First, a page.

With the Holidays fast approaching, one challenge every entrepreneur faces is the dreaded Christmas bonus. No matter how well intentioned, someone, somewhere complains about their bonus. One of the most common complaints about Christmas bonuses (other than the amount) is having to pay taxes on it. Getting a “net check” for a Christmas bonus seems to invoke a considerable amount of anger among employees. It is often compared to the “Jelly of the Month Club” which Clark Griswald received in National Lampoons – Christmas Vacation
Yes, the IRS requires you, as an employer, to report every dollar of wages or income of any kind which you give to your employees. This is very important so the IRS can purchase more bath tub toy boats and Thomas the Tank Engine Rubber Wristbands for their managers meetings. (No this is not a joke, check out the 2013 Inspector General Report on the IRS and employee credit card expenditures.)
This year, because you took the time to read this update, you can eliminate the “net check” complaint on the Christmas bonus. Forget the idea of a company paid Christmas bonus and actually give a gift, from you as the owner. Under the tax laws, any individual can give another person a gift of up to $15,000.00 – TAX FREE. This means no withholding taxes or reporting to the IRS. Why, because it is a personal gift from you, not a company business expense.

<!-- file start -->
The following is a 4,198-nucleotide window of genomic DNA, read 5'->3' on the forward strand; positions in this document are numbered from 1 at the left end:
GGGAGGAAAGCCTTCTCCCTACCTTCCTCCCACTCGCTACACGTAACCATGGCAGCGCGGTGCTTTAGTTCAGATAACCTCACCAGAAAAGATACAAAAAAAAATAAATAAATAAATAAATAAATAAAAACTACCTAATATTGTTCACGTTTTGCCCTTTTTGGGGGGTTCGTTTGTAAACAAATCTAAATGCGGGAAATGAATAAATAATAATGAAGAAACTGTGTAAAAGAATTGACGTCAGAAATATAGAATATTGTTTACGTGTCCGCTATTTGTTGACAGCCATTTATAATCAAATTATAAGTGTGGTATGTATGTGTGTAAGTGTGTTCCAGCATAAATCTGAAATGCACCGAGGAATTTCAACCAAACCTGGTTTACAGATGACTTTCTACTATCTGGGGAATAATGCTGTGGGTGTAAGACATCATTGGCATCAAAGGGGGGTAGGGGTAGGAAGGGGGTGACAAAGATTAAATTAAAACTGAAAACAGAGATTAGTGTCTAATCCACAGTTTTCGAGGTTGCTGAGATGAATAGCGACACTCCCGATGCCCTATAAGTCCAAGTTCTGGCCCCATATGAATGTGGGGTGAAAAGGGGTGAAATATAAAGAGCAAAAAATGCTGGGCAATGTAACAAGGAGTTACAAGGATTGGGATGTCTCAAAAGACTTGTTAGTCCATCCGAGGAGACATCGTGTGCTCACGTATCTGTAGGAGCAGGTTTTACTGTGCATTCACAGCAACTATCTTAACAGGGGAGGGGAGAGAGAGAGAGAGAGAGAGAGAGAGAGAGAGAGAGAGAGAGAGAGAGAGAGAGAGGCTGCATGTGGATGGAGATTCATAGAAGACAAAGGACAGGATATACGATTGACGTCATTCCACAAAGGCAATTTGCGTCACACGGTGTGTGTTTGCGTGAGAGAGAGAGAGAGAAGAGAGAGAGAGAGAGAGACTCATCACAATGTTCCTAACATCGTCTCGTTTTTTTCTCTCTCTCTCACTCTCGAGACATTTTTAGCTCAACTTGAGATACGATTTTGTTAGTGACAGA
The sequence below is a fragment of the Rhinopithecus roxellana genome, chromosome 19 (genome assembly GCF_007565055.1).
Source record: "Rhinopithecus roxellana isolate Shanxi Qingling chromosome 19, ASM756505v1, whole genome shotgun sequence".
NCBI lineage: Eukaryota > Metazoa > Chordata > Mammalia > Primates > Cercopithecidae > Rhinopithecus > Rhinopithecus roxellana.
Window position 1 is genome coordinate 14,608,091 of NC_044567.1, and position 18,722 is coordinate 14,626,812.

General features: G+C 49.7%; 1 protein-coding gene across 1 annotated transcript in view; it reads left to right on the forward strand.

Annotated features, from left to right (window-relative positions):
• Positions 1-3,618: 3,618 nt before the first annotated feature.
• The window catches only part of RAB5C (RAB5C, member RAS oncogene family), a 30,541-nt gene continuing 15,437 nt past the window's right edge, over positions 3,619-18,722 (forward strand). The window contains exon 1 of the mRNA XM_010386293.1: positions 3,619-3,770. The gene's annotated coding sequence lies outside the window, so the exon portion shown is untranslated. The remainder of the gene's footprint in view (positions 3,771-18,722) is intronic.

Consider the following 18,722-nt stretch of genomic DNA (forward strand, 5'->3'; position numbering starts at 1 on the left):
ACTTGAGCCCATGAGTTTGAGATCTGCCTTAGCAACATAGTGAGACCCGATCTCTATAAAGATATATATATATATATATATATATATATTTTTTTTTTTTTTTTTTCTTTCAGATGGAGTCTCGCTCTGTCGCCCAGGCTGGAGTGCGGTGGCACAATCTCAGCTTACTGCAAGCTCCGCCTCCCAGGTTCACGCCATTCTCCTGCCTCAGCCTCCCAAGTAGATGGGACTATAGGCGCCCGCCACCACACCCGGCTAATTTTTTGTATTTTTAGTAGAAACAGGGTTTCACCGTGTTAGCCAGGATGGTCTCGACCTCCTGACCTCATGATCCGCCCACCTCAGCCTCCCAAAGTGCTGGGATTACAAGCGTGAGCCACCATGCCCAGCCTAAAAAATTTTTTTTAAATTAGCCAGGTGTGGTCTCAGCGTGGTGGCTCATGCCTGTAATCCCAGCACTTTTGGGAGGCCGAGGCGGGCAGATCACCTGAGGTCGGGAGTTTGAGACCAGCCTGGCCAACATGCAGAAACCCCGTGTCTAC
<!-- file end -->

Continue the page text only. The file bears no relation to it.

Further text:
Where do you get the money, as the owner, for these bonuses? There are several options. Many of us make loans to our own companies or have paid in additional capital to our company. This additional capital can be withdrawn or the principal amount of the loans repaid to you, without paying taxes on it. Over the years, you have most likely built up a pool of money on the books which you have already paid taxes on, sometimes called a Triple “A” account – that money can be used also. Lastly, take the money yourself as a paycheck or a dividend and pay any taxes personally. The key to remember is to give the gift yourself, not from the company.
Be creative with your gift: Have cash placed into a balloon; Freeze the money in a block of ice; or Have an overnight envelope delivered with the gift, to their home. Just do something different. Last year, I gave every employee a holiday traveler suitcase with cash inside, because each person was planning a vacation sometime during the year.
If you do not wish to give money there are other tax free options: Pay college tuition for the employee or a dependent; Pay a medical expense for the employee or a family member; Make a gift to their favorite charity, in their name. (Just make sure the money is paid by you directly to the school, medical professional or charity to insure that it remains exempt from taxes.)
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This article is being provided to you for informational purposes only. It is not intended to provide legal or tax advice. Please check with your tax advisors to be certain what options work best for you.